Insomnia Relapses – Why They Occur and What to Do About Them

Many people who contact me want to know if relapses – experiencing worse insomnia after a period of improvement – are normal. They also want to know what they can do to make sure they don’t have them anymore.

I have to tell them that relapses are very normal, and in fact are an unavoidable part of the process of getting over insomnia. I also tell them that trying to avoid relapses and getting upset and discouraged when they happen can often make insomnia worse, simply because of its paradoxical nature, which I have written about so often. I have to reassure them that they are on the right track even if it feels very much like nothing is happening and things are even getting worse.

It is just a reality that getting over insomnia is not the smooth ride we all wish it could be.

So I find it necessary to reassure people that a) relapses are normal and should be expected and b) you can’t make them not happen by doing anything special and c) getting upset is pointless, but of course you will anyway, and that’s also to be expected and nothing to worry about. You just have to keep going using whatever methods have been helpful so far in improving your overall sleep.

How It Works

The major pitfall of a chronic insomnia cure that is going along nicely is that you start to think you have been a smashing success. When the setback inevitable comes around, your disappointment will be in direct proportion to how happy you have become in thinking you have beat insomnia for good!

Here is the most common scenario drawn from my own experiences and what others have described to me (which are strikingly similar): You begin your program of insomnia and things begin to look up after a week or two or maybe three. You are beginning to sleep better, your anxiety about sleep is starting to fade, you are feeling better, more optimistic, more energetic, healthier, happier…

…And then you get a night that is worse than anything you ever had before. A night where the tossing and turning is driven by a mental anguish you have never felt before.

You possibly don’t even get one minute of sleep. You get out of bed exhausted, depressed, frustrated, disappointed, disoriented and just plain mad. You can’t help but ask the hard questions: Where did I go wrong? Why did this happen? Why isn’t the program working anymore? Why did I have this terrible night when I was doing so well?

It’s hard to answer all these “whys”… but sometimes it is because a new anxiety has crept into your brain, sneaking in very quietly, unnoticed. This anxiety, if it were expressed, would start out innocently enough as something like this:

“Wow, I’m really starting to sleep better. This insomnia program is really working. Isn’t that great? I hope it continues.”

Of course it doesn’t end there… the next stage goes something along the lines of:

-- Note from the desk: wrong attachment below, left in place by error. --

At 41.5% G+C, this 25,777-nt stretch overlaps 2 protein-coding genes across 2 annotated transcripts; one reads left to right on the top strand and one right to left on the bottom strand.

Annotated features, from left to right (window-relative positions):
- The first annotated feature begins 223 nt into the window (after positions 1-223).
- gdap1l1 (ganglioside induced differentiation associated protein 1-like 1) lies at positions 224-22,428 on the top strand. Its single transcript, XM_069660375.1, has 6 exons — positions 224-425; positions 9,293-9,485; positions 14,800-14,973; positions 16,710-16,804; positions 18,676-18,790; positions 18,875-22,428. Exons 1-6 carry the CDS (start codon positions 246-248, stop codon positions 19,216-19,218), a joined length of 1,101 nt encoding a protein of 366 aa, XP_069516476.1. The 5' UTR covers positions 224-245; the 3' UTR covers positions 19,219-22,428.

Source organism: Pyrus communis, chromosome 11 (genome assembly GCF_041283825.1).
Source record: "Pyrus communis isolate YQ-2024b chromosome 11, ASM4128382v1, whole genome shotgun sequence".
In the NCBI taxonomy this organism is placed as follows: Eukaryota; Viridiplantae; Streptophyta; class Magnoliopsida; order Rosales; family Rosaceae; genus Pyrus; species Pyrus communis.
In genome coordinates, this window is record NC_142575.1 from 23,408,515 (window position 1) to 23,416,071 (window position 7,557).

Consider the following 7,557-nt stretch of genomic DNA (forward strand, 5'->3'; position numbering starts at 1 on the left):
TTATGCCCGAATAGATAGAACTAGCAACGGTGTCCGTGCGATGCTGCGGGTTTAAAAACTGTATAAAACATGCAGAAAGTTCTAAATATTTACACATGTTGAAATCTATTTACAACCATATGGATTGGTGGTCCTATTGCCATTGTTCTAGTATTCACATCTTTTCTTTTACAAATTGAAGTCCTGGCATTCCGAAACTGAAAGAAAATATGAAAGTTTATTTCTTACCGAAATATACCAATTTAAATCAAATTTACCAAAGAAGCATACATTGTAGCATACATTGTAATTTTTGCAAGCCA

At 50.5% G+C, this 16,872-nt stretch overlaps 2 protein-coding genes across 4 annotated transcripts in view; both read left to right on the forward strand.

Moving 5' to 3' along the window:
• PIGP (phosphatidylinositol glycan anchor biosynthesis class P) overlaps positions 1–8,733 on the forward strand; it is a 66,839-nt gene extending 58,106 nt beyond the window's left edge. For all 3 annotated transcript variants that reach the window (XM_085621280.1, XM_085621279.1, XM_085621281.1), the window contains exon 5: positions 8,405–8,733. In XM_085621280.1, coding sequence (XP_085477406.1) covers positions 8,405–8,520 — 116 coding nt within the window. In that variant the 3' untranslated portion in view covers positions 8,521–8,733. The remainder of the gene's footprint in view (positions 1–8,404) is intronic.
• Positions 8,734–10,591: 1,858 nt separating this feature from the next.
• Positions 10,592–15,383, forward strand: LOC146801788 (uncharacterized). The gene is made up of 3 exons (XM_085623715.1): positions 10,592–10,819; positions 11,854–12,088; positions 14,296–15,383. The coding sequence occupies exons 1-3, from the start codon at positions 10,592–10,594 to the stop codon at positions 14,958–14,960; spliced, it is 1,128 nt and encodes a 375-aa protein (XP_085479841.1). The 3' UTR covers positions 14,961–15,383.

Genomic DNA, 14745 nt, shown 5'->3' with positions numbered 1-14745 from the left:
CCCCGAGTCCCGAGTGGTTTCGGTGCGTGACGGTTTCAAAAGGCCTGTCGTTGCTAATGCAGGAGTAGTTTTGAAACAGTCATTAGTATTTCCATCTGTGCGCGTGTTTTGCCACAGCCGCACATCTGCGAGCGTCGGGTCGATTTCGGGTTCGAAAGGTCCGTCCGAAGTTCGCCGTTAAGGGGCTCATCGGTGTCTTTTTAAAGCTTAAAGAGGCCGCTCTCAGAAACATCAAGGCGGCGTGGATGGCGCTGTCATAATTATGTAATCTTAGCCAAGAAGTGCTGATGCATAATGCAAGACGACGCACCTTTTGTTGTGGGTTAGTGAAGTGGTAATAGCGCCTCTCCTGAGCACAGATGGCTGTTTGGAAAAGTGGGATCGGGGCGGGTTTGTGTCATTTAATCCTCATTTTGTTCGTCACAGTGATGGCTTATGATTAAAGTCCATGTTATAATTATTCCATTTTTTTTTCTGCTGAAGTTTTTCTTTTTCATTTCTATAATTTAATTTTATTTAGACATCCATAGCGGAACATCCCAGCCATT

“Yes, I really hope it continues. I would hate to go back to not sleeping again. Wasn’t that terrible, all those sleepless nights? This is much better. I’m so much better. Wouldn’t it be awful if the program stopped working and I started sleeping bad again? I really, really, really hope that doesn’t happen…”

Hmmm. Do you sense a little paradox in the works?

Then the dialogue continues further, something like this:

“Maybe I should work harder at this just to make sure. Maybe I should do the exercises three times a day instead of twice a day. I SURE WOULD HATE TO HAVE MY INSOMNIA GET WORSE AGAIN!”

It’s important to understand that this is all done on a semi-unconscious level, where we are unaware of what we’re doing, possibly unaware that these thoughts are even circling around in our brains. Yet it is enough to start the vicious cycle of paradoxical misery.

Why are relapses so disappointing?

We are used to thinking of relapses as failure. In a mechanical sense, suppose we think we have fixed something and the machine runs smoothly for a while, but then the same problems crops up again. What do we think? Our first response is something like “I guess it wasn’t fixed after all.” And the only way to move forward is to continue to troubleshoot the problem and keep trying to find a different solution.

primary or secondary insomnia?But when we talk about the human brain, we are in an entirely different reality. Relapses are not like mechanical failures. They may have any number of causes. Sometimes they indicate another solution should be considered, but most of the time relapses simply tell us to patiently pick ourselves up and continue on the same path we are on.

In the case of addiction, relapses can be quite devastating to one’s sense of self confidence and inner strength. Counselors of rehab programs have to constantly reassure their clients that relapses are not the end of the world, that they can still get themselves up and moving on, that they can keep making progress no matter how badly they have messed up. There is no failure as long as they don’t give up.

Insomnia, of course, is not an addiction, and relapses should not carry the same kind of significance. But because insomniacs tend to beat themselves up a lot, they ask a lot questions like “Why can’t I have better control over my own mind?” But often it is this very effort to do the right thing to get over insomnia that causes the relapse to begin with!

Why are relapses such a problem to insomniacs?